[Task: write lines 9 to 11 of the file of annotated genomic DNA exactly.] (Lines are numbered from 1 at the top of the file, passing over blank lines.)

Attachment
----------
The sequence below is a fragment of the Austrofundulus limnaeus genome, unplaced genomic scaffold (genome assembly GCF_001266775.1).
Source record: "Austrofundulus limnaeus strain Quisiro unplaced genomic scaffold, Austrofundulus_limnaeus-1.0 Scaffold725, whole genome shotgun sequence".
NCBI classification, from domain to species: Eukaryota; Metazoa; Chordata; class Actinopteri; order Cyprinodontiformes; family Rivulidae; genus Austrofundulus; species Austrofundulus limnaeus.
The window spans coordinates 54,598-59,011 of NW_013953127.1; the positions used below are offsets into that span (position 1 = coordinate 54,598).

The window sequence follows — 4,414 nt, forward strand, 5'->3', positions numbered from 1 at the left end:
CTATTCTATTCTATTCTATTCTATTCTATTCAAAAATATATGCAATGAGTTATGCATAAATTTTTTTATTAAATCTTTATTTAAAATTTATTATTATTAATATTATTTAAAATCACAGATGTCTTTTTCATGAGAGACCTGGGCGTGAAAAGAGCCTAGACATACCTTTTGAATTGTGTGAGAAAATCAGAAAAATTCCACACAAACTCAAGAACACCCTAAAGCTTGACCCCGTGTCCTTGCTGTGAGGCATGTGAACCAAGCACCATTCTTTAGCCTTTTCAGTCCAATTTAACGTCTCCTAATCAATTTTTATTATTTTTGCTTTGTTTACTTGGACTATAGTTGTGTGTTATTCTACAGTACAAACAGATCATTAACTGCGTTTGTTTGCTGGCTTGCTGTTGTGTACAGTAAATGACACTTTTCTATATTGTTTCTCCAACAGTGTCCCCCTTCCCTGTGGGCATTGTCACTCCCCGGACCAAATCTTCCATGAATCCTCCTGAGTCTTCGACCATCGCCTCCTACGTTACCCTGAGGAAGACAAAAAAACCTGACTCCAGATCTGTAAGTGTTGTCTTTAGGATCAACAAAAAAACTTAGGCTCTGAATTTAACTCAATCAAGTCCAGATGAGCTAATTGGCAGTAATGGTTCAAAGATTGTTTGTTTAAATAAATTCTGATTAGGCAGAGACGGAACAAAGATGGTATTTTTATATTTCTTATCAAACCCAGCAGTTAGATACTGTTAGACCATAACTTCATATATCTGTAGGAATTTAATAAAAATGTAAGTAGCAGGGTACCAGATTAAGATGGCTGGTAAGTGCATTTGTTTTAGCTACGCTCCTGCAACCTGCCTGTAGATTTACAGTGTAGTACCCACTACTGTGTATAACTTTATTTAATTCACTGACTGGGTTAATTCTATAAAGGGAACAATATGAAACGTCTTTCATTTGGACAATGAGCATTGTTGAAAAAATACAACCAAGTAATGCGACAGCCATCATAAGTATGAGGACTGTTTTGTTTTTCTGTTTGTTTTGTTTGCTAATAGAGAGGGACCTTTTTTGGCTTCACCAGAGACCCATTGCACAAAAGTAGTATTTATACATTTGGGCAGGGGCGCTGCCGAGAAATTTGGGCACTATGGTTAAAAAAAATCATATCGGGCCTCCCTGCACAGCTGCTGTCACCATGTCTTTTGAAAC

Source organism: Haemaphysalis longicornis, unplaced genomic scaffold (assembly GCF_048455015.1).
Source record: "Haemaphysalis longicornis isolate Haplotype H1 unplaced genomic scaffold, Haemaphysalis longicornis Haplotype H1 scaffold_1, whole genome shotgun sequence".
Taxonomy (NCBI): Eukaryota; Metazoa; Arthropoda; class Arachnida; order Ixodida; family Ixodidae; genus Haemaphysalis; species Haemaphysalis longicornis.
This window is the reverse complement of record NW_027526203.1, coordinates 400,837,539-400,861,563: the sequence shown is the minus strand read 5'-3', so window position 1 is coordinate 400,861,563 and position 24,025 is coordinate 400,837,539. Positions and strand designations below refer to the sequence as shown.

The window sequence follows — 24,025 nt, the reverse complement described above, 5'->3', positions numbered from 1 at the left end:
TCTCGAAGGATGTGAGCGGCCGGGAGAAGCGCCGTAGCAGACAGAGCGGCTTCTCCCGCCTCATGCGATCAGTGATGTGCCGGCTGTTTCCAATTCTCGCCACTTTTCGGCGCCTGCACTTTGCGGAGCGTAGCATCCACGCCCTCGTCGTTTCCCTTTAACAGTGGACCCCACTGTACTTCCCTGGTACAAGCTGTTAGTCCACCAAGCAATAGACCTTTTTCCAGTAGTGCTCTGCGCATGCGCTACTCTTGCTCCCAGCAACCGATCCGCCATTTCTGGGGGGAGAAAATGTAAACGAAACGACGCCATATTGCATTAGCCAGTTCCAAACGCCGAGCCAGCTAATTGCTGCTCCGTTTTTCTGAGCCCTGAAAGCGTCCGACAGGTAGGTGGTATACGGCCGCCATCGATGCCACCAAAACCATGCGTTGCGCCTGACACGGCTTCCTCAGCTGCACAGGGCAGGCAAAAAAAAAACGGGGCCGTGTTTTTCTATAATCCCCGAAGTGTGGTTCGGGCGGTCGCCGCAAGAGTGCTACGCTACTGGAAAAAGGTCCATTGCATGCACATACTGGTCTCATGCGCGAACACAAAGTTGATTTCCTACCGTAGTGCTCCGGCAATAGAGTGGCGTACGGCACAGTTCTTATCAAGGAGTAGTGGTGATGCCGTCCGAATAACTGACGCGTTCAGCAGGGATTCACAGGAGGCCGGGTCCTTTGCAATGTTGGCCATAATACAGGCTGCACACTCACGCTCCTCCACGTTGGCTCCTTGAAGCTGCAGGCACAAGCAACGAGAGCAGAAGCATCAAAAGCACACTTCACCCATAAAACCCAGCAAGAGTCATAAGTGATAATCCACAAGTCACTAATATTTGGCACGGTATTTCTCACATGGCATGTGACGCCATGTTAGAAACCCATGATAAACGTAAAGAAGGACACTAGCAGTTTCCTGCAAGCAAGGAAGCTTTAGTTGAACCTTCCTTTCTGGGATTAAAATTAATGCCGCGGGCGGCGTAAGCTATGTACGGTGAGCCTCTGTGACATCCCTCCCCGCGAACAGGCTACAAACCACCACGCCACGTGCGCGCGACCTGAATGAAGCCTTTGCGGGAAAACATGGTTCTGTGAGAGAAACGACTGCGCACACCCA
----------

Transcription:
Taxonomy (NCBI): Eukaryota; Metazoa; Arthropoda; class Arachnida; order Ixodida; family Ixodidae; genus Haemaphysalis; species Haemaphysalis longicornis.
This window is the reverse complement of record NW_027526203.1, coordinates 400,837,539-400,861,563: the sequence shown is the minus strand read 5'-3', so window position 1 is coordinate 400,861,563 and position 24,025 is coordinate 400,837,539. Positions and strand designations below refer to the sequence as shown.

The window sequence follows — 24,025 nt, the reverse complement described above, 5'->3', positions numbered from 1 at the left end: